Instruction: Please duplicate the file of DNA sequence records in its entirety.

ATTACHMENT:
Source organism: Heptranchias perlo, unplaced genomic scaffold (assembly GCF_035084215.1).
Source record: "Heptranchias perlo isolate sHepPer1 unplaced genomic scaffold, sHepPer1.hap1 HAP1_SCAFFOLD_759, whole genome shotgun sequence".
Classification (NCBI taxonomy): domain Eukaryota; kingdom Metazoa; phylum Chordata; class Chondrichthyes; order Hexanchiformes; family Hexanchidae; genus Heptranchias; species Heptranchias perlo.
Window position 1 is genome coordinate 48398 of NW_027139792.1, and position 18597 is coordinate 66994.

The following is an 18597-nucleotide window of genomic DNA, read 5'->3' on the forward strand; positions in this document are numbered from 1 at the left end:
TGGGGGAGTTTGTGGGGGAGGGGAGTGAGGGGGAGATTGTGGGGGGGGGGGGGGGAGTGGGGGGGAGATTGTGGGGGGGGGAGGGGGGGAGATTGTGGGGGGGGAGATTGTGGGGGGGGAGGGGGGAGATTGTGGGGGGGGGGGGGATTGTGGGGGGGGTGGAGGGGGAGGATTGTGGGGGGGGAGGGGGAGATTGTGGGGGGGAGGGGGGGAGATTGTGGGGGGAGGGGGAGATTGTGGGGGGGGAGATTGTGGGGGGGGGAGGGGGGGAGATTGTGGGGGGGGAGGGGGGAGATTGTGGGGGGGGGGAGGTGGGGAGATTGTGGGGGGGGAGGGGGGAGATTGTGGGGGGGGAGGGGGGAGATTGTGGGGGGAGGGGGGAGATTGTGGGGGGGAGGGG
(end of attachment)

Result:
Source organism: Heptranchias perlo, unplaced genomic scaffold (assembly GCF_035084215.1).
Source record: "Heptranchias perlo isolate sHepPer1 unplaced genomic scaffold, sHepPer1.hap1 HAP1_SCAFFOLD_759, whole genome shotgun sequence".
Classification (NCBI taxonomy): domain Eukaryota; kingdom Metazoa; phylum Chordata; class Chondrichthyes; order Hexanchiformes; family Hexanchidae; genus Heptranchias; species Heptranchias perlo.
Window position 1 is genome coordinate 48398 of NW_027139792.1, and position 18597 is coordinate 66994.

The following is an 18597-nucleotide window of genomic DNA, read 5'->3' on the forward strand; positions in this document are numbered from 1 at the left end:
TGGGGGAGTTTGTGGGGGAGGGGAGTGAGGGGGAGATTGTGGGGGGGGGGGGGGGAGTGGGGGGGAGATTGTGGGGGGGGGAGGGGGGGAGATTGTGGGGGGGGAGATTGTGGGGGGGGAGGGGGGAGATTGTGGGGGGGGGGGGGATTGTGGGGGGGGTGGAGGGGGAGGATTGTGGGGGGGGAGGGGGAGATTGTGGGGGGGAGGGGGGGAGATTGTGGGGGGAGGGGGAGATTGTGGGGGGGGAGATTGTGGGGGGGGGAGGGGGGGAGATTGTGGGGGGGGAGGGGGGAGATTGTGGGGGGGGGGAGGTGGGGAGATTGTGGGGGGGGAGGGGGGAGATTGTGGGGGGGGAGGGGGGAGATTGTGGGGGGAGGGGGGAGATTGTGGGGGGGAGGGG